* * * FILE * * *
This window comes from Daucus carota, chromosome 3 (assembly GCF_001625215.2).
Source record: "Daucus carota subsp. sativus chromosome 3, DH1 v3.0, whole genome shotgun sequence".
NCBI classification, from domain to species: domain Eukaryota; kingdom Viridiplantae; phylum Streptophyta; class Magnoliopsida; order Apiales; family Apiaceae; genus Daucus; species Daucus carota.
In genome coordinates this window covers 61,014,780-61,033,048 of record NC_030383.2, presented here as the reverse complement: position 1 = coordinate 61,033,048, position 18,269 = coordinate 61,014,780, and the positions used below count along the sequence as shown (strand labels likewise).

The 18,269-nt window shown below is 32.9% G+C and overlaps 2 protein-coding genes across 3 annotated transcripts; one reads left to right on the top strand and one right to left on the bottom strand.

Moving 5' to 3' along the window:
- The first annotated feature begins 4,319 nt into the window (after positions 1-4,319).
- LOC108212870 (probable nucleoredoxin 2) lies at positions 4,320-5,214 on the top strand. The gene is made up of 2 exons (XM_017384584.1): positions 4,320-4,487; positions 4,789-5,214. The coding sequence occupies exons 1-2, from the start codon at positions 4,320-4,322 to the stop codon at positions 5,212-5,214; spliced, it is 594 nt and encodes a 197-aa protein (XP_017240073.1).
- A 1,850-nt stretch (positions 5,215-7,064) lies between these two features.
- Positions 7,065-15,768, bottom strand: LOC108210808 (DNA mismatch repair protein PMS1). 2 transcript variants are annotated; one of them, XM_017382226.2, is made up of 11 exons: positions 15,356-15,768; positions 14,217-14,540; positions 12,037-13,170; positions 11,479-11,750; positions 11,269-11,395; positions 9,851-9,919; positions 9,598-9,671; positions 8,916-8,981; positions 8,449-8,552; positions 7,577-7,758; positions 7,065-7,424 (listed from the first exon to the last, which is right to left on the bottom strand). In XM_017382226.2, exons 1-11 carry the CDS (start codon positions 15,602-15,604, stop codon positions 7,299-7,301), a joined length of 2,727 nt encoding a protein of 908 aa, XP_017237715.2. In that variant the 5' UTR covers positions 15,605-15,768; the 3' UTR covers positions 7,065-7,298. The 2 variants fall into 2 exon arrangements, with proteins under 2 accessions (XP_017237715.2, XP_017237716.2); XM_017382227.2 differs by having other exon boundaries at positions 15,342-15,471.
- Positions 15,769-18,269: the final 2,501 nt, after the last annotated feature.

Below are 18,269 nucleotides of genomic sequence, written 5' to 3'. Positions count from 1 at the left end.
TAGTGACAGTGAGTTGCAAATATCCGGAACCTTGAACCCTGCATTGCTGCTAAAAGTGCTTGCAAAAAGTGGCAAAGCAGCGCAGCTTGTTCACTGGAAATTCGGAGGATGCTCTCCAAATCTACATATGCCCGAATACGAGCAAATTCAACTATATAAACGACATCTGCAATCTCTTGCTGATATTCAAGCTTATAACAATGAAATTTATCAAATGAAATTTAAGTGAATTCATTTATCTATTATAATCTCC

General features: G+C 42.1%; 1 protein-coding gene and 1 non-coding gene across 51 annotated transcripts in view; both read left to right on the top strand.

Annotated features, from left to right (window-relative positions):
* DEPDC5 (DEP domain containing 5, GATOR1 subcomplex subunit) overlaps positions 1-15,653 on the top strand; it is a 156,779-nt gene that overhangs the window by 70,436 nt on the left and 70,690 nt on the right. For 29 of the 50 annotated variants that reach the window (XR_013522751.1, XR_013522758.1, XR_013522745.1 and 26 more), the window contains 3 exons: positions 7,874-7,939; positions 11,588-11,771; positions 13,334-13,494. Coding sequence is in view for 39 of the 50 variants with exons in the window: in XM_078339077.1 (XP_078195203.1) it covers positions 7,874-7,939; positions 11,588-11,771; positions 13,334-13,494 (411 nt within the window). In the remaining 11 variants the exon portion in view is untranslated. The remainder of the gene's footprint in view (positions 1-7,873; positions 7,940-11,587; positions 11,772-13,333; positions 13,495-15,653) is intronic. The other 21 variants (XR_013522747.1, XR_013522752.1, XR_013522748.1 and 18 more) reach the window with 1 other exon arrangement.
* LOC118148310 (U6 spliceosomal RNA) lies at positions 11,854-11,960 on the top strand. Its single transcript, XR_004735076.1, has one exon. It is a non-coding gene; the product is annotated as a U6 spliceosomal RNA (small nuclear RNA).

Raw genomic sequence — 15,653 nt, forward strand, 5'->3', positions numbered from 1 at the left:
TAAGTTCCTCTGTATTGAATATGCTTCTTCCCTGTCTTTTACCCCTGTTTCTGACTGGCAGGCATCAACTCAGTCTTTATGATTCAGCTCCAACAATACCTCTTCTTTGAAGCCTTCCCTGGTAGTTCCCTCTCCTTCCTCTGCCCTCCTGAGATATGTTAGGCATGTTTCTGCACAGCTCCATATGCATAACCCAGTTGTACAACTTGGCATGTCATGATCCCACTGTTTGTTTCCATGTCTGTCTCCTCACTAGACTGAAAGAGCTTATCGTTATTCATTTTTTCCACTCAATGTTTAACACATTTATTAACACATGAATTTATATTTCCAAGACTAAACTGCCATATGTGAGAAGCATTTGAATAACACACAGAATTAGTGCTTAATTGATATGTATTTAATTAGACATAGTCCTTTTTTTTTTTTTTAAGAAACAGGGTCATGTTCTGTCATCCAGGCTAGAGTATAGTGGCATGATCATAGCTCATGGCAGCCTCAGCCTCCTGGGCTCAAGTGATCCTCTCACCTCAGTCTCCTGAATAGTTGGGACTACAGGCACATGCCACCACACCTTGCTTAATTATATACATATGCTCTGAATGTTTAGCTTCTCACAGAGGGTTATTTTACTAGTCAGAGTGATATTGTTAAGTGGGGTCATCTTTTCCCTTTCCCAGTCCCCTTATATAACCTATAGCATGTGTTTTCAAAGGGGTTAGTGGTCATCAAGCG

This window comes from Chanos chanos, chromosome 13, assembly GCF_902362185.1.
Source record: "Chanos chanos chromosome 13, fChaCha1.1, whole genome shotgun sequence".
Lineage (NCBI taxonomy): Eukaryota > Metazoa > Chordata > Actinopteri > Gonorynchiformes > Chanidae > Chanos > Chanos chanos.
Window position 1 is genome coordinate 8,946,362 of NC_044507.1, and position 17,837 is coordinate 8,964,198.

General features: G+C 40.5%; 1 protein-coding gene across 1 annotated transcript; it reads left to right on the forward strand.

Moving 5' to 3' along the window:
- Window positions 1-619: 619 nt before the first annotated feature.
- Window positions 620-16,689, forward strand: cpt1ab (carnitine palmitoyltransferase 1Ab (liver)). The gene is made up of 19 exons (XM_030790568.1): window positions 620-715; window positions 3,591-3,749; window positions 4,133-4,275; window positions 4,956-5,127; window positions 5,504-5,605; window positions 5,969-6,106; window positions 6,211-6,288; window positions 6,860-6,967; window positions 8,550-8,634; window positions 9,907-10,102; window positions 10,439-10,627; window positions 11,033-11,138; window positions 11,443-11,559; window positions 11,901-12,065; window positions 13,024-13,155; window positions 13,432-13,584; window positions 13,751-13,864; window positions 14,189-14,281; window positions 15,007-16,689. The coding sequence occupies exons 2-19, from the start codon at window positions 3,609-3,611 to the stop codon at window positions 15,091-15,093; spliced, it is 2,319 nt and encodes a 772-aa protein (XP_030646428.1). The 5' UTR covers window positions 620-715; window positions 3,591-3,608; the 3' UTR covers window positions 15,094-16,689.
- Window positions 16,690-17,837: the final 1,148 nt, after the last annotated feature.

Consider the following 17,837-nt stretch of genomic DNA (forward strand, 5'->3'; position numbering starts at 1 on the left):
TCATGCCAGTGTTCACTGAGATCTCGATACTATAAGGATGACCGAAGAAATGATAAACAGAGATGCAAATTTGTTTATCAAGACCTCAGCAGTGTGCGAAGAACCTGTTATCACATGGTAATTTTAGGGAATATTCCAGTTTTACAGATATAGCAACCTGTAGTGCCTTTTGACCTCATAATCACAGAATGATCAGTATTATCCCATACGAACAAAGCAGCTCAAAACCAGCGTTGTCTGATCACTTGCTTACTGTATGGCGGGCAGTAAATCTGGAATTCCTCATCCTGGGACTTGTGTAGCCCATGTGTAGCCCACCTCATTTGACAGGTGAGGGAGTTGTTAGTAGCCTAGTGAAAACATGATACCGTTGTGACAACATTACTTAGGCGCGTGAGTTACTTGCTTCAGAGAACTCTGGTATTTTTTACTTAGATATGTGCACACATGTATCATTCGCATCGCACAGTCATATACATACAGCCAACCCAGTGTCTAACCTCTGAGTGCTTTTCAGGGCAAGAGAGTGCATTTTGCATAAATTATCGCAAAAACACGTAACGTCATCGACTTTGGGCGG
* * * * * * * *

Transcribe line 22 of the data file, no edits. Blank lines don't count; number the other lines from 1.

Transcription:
Lineage (NCBI taxonomy): Eukaryota > Metazoa > Chordata > Actinopteri > Gonorynchiformes > Chanidae > Chanos > Chanos chanos.